Rants, rambles, news and notes from another geek

Non-Admin Development in VS.NET 2003

Because all of you are good developers who don’t run as administrator anymore, I’m sure that you have all read most of these articles before. But so that I have them documented here, I wanted to list the things I found useful when I made the switch.

It really isn’t that hard. You should be doing it.

As a side note, I do all of my development in a Virtual PC environment. While that doesn’t make it any easier per se, it does mean that on my development machine I’m rarely troubled with strange desktop applications that don’t work. (Those problems are relegated to my host OS… where I also run non-admin.)

Here is the list of the ones I found the most useful.

MakeMeAdmin - If you are running on a corporate domain, you really need this tool by Aaron Margosis.&nbsp_place_holder;If you are running XP on a workgroup, read this post instead. If fact, go read all of of Aaron’s non-admin post categories: Non-Admin and Non-Admin for Home Users.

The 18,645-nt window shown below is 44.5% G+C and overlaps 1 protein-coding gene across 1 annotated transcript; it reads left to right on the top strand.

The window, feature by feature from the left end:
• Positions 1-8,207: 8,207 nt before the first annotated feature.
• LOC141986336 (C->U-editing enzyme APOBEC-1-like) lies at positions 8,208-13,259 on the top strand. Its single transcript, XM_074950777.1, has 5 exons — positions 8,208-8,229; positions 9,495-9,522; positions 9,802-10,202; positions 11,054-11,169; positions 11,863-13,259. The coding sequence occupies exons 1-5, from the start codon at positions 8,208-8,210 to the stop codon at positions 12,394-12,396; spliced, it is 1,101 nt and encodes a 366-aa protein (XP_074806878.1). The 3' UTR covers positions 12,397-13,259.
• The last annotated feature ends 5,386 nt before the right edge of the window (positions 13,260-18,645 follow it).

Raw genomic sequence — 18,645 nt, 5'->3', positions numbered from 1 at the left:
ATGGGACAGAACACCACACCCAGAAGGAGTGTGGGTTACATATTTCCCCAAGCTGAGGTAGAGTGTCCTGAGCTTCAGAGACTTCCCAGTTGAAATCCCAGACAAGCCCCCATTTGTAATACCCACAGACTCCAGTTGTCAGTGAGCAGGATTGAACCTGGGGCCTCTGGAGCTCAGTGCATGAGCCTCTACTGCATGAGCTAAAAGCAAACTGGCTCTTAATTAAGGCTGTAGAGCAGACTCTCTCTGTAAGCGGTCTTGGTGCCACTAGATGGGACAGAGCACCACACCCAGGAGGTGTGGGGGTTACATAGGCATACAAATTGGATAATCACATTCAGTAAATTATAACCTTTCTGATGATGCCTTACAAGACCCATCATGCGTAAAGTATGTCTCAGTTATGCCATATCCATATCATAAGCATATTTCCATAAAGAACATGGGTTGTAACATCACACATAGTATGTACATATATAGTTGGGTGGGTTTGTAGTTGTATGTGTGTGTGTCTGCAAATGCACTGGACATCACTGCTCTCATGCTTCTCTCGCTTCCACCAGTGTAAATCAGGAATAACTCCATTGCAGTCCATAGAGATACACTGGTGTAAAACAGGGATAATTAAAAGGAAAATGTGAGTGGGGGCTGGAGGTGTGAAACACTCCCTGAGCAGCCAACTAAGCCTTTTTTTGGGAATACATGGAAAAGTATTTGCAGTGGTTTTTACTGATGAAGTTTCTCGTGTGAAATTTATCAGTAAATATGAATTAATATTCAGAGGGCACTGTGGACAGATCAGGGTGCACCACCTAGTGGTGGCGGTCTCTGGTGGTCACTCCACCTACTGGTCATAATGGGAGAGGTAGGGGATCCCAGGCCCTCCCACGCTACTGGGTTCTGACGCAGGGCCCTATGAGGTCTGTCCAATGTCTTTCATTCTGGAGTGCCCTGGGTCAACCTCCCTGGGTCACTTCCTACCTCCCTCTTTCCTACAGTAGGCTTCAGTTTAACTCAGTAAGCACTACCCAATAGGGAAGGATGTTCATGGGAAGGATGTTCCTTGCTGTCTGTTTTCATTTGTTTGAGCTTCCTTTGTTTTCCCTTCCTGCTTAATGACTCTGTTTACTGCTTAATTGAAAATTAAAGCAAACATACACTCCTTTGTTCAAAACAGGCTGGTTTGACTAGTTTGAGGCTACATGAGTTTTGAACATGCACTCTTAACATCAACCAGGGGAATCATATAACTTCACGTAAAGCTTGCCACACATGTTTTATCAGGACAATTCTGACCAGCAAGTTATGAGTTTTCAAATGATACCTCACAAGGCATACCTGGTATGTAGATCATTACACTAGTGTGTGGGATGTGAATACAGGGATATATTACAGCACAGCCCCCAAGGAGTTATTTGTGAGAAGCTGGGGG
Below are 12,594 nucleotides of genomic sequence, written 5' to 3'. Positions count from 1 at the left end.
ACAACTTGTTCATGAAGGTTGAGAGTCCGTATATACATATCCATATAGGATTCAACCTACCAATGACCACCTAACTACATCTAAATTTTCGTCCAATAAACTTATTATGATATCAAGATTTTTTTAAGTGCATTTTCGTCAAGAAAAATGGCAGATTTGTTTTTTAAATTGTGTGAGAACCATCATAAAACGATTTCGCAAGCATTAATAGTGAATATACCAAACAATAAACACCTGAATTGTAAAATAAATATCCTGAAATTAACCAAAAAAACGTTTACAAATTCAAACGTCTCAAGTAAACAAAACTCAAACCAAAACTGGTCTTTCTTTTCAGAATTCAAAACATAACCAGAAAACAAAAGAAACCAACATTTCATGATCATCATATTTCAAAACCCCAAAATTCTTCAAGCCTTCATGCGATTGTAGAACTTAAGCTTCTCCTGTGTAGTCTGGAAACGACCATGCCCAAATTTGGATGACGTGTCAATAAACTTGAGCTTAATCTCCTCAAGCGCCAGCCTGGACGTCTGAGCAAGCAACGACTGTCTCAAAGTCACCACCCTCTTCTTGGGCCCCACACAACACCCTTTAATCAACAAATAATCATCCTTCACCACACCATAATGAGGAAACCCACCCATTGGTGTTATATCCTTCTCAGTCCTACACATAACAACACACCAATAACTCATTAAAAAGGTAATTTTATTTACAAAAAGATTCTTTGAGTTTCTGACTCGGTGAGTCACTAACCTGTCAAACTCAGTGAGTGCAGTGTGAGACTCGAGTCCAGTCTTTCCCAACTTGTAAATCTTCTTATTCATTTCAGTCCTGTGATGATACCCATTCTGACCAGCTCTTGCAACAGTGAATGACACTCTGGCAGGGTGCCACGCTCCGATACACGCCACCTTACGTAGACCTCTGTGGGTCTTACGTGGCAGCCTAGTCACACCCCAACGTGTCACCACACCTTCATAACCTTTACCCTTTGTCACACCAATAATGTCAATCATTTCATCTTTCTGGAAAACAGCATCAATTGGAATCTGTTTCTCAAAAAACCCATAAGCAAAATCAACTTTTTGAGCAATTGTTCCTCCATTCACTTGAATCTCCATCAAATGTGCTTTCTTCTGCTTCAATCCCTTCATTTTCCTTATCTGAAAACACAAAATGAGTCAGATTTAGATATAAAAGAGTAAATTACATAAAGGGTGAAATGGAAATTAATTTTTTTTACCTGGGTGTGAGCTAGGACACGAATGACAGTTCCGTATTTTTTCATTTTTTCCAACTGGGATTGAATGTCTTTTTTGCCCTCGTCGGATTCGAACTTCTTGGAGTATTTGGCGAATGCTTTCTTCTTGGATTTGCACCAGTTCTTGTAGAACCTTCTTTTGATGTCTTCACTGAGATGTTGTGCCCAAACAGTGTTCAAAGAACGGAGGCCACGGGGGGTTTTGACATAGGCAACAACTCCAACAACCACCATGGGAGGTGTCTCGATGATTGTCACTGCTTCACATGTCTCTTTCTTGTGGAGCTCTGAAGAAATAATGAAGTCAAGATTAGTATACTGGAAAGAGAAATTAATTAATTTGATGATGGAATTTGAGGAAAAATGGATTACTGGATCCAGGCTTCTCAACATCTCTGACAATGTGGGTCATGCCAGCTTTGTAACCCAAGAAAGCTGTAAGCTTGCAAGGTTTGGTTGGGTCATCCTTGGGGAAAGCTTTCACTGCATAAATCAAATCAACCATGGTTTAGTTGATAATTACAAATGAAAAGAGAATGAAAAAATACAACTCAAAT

PrivBar - Once you’ve made the switch, you really should be running PrivBar to help you know which explorer (and IE) windows you have open as admin. I was very happy to see this running on a number of presenter’s machines at Win-Dev last week.

Running VS.NET as non-Admin - This MSDN article is a must read; in particular the part about debugging ASP.NET applications. (And that bit about messing with the machine.config file has convinced me to repave using Server 2003 ASAP.)

TestDriven.NET - The most recent builds (RC6 and later I think) of TestDriven.NET (formerly known as NUnitAddin) support running as non-admin.

How to Secure Your Developer Workstation - Another must read from MSDN.

Running As Non-Admin - Brad Wilson (aka The .NET Guy) has an article that lists applications that work and don’t work when running non-admin.